Here's a fascinating description of the 50,000 foot view of "big data," and its potentials. MIT professor Alex Pentland is one of the most prominent experts in the field, and in this interview he outlines what big data is: evidence of our behaviour (bank transactions and location logs), as opposed to records of our consciousness (as in facebook content). Deeply embedded in social realities and institutions, our behaviour reveals a lot about what works and what doesn't.
Thus, big data invites, and even requires (by virtue of its granularity) new approaches to the construction, maintenance, and revision of markets, transportation, healthcare, energy networks (and potentially even systems of justice). If this generates a kick of fear in you, as you imagine the Minority Report police at your door, Mr. Pentland has a rosier view:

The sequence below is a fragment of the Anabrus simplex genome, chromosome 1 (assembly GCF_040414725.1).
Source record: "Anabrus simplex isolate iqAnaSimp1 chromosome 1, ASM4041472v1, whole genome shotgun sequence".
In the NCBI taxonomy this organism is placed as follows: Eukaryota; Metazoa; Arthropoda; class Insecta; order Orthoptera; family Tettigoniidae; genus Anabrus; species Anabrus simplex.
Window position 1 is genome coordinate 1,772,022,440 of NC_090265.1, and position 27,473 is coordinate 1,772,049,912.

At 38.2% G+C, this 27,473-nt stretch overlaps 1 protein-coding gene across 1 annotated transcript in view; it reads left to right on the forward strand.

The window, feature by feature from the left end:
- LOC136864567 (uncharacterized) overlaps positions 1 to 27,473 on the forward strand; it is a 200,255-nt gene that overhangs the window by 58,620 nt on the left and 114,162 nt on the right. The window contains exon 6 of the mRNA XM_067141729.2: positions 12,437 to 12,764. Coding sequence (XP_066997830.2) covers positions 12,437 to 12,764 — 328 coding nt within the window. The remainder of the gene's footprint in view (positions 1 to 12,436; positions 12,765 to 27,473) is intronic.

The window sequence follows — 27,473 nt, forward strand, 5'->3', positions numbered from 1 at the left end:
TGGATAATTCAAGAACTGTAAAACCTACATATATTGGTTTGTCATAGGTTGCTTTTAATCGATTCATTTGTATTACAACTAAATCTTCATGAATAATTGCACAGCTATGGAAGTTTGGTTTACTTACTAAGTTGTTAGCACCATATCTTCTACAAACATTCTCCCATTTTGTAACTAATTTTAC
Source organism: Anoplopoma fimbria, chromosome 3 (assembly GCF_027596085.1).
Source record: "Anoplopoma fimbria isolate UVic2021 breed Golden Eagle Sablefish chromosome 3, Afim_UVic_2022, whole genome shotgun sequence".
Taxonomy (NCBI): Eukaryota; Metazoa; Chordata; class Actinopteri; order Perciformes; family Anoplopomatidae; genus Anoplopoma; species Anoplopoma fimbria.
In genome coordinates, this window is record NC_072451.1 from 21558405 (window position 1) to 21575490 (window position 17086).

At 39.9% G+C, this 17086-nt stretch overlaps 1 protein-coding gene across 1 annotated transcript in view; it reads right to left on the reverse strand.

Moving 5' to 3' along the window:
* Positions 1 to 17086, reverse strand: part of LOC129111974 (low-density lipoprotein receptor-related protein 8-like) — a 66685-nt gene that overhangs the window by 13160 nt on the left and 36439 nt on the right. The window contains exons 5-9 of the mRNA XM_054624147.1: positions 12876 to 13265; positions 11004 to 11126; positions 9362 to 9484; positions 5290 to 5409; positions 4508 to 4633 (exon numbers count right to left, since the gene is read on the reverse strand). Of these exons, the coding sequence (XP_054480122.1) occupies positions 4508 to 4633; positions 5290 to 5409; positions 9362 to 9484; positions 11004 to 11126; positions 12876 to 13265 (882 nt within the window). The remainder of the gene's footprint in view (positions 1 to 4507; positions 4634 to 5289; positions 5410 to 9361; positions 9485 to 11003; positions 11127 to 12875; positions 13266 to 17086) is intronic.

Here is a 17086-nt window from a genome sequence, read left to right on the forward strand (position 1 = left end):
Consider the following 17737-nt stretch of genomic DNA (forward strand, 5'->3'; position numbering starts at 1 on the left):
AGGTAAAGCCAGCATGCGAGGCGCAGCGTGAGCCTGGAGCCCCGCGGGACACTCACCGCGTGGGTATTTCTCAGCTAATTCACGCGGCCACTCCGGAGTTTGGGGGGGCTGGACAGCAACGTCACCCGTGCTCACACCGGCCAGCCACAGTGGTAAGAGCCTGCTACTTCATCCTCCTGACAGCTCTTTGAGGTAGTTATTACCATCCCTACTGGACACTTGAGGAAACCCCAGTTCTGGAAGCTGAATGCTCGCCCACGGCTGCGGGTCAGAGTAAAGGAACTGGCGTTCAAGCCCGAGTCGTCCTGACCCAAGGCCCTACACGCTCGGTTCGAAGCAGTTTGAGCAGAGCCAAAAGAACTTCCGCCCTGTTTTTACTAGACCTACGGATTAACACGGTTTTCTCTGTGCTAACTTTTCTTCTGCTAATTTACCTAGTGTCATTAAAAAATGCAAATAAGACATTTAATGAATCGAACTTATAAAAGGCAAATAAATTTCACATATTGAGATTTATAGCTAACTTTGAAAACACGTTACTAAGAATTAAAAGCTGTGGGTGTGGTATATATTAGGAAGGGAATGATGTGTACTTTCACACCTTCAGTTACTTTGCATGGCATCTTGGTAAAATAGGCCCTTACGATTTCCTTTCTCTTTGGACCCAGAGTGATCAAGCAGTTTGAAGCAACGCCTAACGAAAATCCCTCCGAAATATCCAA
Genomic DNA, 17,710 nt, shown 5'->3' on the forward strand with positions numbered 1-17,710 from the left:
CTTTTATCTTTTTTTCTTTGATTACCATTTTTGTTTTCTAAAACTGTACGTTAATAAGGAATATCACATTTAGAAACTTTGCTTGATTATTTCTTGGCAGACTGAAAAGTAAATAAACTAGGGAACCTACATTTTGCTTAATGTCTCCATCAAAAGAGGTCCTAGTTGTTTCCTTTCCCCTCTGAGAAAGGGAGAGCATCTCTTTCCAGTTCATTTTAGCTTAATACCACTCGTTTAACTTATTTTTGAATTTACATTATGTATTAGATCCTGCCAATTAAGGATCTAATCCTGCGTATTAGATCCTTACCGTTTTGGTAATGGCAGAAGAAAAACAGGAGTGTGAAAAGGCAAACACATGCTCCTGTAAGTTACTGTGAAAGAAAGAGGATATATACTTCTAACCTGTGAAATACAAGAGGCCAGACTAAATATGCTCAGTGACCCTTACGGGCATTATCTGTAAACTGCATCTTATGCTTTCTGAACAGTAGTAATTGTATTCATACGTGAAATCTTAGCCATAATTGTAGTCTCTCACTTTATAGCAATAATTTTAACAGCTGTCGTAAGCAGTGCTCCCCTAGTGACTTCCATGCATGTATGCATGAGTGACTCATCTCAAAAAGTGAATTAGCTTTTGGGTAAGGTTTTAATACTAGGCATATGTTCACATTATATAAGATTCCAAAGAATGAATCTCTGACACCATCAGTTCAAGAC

The service-oriented government, as it were, or the service-oriented organization will tend to have better offerings for a lower price, as opposed to the ones that try to own the customer or control the citizen. As a consequence I expect to see that organizations with hard information boundaries will tend to dissolve, because there will be competition from things that are better that don't have the hard boundaries and don't try to own your data.
The Obama administration last Feb. produced "Consumer Data Privacy in a Networked World," which includes the draft Consumer Privacy Bill of Rights. This might be a step in the right direction, should it get through Congress.